Blue wildrye, also known as smooth wildrye, is a bluish-green, tall, tufted, native cool season perennial grass. The root system is fibrous and may have short rhizomes. The plant forms small tufts of a few stems between 50 to 150 cm (20 to 59 in) tall. The stems have a waxy covering that contribute to the plant’s bluish-green colour and name.
Blue wildrye is native to North America.
Blue wildrye is considered short lived (i.e., 3–8 years).
Native revegetation of disturbed or burned areas, erosion control for steep slopes. Wildlife habitat for mammals and birds.
Optimal Time of Use
Summer and fall.
Recovery After Use
Does not tolerate heavy grazing. Close grazing in spring eliminates a stand of blue wildrye within 3 to 5 years.
Most palatable to wildlife and livestock in the early part of the season. Forage value declines with maturity. This grass is not readily eaten after the seed heads are formed.
Annual Precipitation min/max (mm)
400mm / 1500mm
Varies with ecotype. Some are adapted to dry grassland sites.
Low flooding tolerance but will tolerate somewhat poorly drained soils (i.e., saturated less than one week in the spring).
Variable with ecotype.
Soil Texture Preference
A pioneer species with hardy fibrous root system has some value in erosion control especially on steep sites with coarse soils.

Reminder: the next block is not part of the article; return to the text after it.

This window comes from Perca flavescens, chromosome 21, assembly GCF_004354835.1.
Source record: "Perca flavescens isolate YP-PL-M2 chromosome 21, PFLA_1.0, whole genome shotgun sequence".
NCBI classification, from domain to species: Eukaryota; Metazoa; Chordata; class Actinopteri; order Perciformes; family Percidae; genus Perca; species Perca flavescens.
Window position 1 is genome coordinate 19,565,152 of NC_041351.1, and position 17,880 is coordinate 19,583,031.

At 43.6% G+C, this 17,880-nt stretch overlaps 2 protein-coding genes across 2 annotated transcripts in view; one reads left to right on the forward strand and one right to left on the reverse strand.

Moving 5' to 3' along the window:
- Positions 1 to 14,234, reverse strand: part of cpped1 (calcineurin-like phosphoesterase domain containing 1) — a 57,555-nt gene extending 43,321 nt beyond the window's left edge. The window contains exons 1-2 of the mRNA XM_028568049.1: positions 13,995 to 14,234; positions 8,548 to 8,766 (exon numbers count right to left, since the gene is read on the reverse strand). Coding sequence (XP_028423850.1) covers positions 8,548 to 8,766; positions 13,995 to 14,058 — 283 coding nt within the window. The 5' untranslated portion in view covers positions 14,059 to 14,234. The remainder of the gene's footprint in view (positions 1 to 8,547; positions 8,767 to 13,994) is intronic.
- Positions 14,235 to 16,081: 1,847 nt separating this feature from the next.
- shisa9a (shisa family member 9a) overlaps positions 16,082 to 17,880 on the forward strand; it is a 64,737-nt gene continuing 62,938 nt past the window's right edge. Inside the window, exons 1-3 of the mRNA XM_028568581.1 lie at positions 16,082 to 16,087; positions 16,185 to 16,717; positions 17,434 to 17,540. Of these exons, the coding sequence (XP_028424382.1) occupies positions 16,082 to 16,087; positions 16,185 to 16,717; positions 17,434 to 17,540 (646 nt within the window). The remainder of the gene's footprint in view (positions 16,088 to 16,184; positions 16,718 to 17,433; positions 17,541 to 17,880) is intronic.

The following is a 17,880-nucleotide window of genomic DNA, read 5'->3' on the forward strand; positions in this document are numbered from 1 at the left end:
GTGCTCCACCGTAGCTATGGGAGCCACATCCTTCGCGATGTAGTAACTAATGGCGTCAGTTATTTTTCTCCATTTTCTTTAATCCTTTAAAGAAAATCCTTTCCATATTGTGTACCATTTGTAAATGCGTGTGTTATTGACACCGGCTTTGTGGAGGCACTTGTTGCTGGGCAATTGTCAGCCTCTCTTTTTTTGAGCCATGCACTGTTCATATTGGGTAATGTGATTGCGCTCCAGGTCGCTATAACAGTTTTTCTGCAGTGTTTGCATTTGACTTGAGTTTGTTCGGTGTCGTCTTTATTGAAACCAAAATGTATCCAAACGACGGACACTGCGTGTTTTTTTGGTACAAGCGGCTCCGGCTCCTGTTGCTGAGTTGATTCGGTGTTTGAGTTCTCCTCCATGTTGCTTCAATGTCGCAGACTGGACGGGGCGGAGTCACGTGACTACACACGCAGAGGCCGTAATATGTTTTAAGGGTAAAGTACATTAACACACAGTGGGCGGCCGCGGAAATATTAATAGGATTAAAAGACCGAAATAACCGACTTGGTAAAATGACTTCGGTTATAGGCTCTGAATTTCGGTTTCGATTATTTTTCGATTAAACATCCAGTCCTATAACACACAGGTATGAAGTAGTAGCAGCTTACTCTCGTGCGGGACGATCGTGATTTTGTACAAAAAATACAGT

Low to moderate tolerance. Will tolerate pH down to 5.8.
Low to moderate tolerance. Will tolerate pH up to 8.5.
Seeds per kg
219,000 seeds/kg (99,337 seeds/lb)
Should be included in a mixture for revegetation seedings.
Ease of Establishment
Can be easy to establish.
Considered highly competitive as it has high seedling vigour, establishes rapidly, and has good ground protection. It is also a good seed producer and reseeds readily.
Cultivars and selected varieties have been developed. The genetic source should be identified before application. There is wide variation in this species and outcrossing with local populations is possible.
BC Rangeland Seeding Manual, USDA Plants Database
Blue wildrye is common in transitional areas in the Sub-Boreal Spruce, Sub-Boreal Pine-Spruce, and Interior Douglas-fir zones.
Blue wildrye is most suited for dryland range, pasture or reclamation where native species are desired in transitional areas in the Ponderosa Pine and the Interior Douglas-fir zones and in the Interior Cedar-Hemlock zones. An awnless type was successfully established in a trial in the semi-arid part of the Bunchgrass zone near Kamloops.
Blue wildrye is found in the native plant communities of the Peace-Liard region (Boreal White and Black Spruce zone) but it is less common than in the Central Interior BC zones.
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